My theory, which I’ve already alluded to, is that the Poet’s appearance wasn’t in the original play, but was an interpolation added by Shakespeare (most likely) at some point after the play was originally written. Why? I think the clue is that Favonius was changed to a poet. ben-jonsonRight about this time, the famous (or infamous) “Poet’s War” was getting started (Ben Jonson being in the middle of it). I think the “Poet” was Shakespeare’s jab at Jonson. There’s reason to think that Shakespeare made other jabs at Jonson, and Jonson appears to have lampooned Shakespeare in his plays (setting aside his satirical characterizations of Webster and Dekker). The Poet’s War was no secret and the Elizabethan audience was in on it. They were well aware of who was being satirized and lampooned — and they loved it.

But, you may object, the character of Favonius was never referred to as “a poet”. How would the audience have been in on the joke? My answer? Probably because he was dressed like a poet, or dramatist, and possibly was even made to look like Ben Jonson. And furthermore, going completely out on a limb, my bet is that Shakespeare (to really capitalize on the joke) played the part of the Poet. But before we go any further, let’s take a step back. Would Shakespeare really “mar” one of his masterpieces for the sake of a joke?

We know that Shakespeare was involved in the poet’s war because of a reference to Shakespeare and Jonson made by an anonymous author at St. John’s College in 1601-2, in his A Return from Parnassus. My source for this (and all that follows) is Shakespeare & The Poet’s War by James P. Bednarz. Bednarz writes:

 …the anonymous author has the students impersonating Richard Burbage and William Kemp not only reveal that Shakespeare participated in the struggle but also affirm that by the strength of his wit he managed to overcome all other combatants in the process. “Kemp” especially exults in Shakespeare’s victory over Jonson:

Why here’s our fellow Shakespeare puts them all down, ay and Ben Jonson too. O that Ben Jonson is a pestilent fellow. He brought up Horace giving the Poets a pill, but our fellow Shakespeare hath given him a purge that made him beray his credit. [p. 21]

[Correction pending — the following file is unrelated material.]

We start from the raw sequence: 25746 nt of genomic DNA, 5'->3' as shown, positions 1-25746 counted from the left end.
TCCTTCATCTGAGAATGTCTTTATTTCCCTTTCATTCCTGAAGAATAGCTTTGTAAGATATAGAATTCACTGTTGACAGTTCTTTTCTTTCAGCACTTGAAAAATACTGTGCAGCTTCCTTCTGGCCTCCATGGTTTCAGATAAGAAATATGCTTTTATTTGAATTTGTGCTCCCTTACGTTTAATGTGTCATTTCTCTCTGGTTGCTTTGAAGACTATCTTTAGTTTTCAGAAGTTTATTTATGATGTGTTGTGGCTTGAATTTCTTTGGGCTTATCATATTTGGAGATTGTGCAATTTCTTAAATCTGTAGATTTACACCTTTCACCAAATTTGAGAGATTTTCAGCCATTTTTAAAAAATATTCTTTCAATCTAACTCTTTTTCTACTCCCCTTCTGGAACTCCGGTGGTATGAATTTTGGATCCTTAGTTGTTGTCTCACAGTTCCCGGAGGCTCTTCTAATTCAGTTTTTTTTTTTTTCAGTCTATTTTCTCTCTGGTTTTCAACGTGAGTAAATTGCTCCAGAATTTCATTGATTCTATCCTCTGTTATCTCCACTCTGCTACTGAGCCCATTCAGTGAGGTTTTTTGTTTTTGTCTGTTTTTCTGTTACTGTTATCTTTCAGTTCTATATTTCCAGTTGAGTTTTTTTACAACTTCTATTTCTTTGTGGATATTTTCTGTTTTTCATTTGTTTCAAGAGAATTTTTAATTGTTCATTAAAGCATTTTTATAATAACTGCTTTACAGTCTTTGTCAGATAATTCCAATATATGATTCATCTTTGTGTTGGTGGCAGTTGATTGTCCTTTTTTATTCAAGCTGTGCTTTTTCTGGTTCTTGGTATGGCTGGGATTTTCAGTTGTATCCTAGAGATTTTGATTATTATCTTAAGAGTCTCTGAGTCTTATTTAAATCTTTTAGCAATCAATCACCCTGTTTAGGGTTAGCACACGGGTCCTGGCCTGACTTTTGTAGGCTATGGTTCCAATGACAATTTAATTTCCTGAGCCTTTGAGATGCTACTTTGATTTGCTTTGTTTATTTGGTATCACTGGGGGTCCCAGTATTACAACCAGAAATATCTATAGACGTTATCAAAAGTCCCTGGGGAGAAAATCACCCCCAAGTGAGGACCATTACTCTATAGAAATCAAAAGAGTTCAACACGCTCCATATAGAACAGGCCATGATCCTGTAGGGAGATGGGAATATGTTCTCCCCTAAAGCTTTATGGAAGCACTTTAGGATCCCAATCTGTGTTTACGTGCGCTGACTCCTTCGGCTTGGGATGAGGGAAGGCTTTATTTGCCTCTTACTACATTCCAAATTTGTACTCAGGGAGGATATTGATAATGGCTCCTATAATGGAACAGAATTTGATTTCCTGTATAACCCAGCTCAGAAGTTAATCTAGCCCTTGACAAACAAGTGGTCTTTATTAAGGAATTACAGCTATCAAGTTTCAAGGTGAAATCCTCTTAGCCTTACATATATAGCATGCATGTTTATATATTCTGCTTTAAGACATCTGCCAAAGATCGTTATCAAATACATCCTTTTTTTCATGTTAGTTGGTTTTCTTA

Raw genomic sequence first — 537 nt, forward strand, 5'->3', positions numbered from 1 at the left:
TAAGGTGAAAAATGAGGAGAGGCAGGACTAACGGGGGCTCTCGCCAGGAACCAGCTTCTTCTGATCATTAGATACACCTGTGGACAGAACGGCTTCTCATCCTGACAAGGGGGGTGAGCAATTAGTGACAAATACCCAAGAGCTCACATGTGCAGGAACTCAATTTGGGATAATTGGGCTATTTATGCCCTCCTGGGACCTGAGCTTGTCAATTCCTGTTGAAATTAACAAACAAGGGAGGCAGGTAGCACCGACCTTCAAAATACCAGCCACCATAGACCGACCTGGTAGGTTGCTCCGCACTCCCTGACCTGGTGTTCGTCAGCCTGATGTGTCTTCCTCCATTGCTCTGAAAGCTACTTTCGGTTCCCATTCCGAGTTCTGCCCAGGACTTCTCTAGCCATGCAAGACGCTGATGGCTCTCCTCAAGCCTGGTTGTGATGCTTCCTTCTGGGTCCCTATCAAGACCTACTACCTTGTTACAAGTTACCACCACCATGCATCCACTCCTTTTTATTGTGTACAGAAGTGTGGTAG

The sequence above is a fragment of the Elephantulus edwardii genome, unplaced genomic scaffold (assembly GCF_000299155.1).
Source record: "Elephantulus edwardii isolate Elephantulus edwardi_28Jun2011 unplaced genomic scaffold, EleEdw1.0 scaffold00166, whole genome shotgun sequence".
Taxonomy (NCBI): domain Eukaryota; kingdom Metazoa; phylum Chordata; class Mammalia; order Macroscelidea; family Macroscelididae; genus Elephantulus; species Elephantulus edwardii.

The rest of Berdnarz’s book is dedicated to teasing out exactly what this “purge” might have been. All critics agree on the “pill” — Jonson’s denunciation of Marston and Dekker in Act 5, Scene 3 of Poetaster, but there’s no real agreement on the “purge”. First to the pill. Jonson was in a snit. Marston had gotten things going by, among other things, stating that Jonson was little more than a translator who stole the works of others. Jonson’s riposte was to satirize Marston’s turgid style and mannered vocabulary in the character of Crispinus. The specific passage is about half way down, but I’ve copied this much because it begins with the “pill”. As Bednarz points out, “Crisponus disgorges fourteen words and phrases that can still be located in Marston’s prior work: ‘barmy froth,’ ‘chilblained,’ ‘clumsy,’ ‘clutched,’ [etc…]” p. 215]

Hor. Please it, great Caesar, I have pills about me,
Mixt with the whitest kind of hellebore,
Would give him a light vomit, that should purge
His brain and stomach of those tumorous heats:
Might I have leave to minister unto him.
O, be his AEsculapius, gentle Horace!
You shall have leave, and he shall be your patient. Virgil,
Use your authority, command him forth.
Caesar is careful of your health, Crispinus;
And hath himself chose a physician
To minister unto you: take his pills.
They are somewhat bitter, sir, but very wholesome.
Take yet another; so: stand by, they’ll work anon.
Tib. Romans, return to your several seats: lictors, bring forward
the urn; and set the accused to the bar.
Tuc. Quickly, you whoreson egregious varlets; come forward. What!
shall we sit all day upon you? You make no more haste now, than a
beggar upon pattens; or a physician to a patient that has no money,
you pilchers.
Tib. Rufus Laberius Crispinus, and Demetrius Fannius, hold up your
hands. You have, according to the Roman custom, put yourselves upon
trial to the urn, for divers and sundry calumnies, whereof you
have, before this time, been indicted, and are now presently
arraigned: prepare yourselves to hearken to the verdict of your
tryers. Caius Cilnius Mecaenas pronounceth you, by this
hand-writing, guilty. Cornelius Gallus, guilty. Pantilius Tucca–
Tuc. Parcel-guilty, I.
He means himself; for it was he indeed
Suborn’d us to the calumny.
Tuc. I, you whoreson cantharides! was it I?
Dem. I appeal to your conscience, captain.
Tib. Then you confess it now?
Dem. I do, and crave the mercy of the court.
Tib. What saith Crispinus?
Cris. O, the captain, the captain—
Bor. My physic begins to work with my patient, I see.
Virg. Captain, stand forth and answer.
Tuc. Hold thy peace, poet praetor: I appeal from thee to Caesar, I.
Do me right, royal Caesar.
Marry, and I will, sir.—Lictors, gag him; do.
And put a case of vizards o’er his head,
That he may look bifronted, as he speaks.
Tuc. Gods and fiends! Caesar! thou wilt not, Caesar, wilt thou?
Away, you whoreson vultures; away. You think I am a dead corps now,
because Caesar is disposed to jest with a man of mark, or so. Hold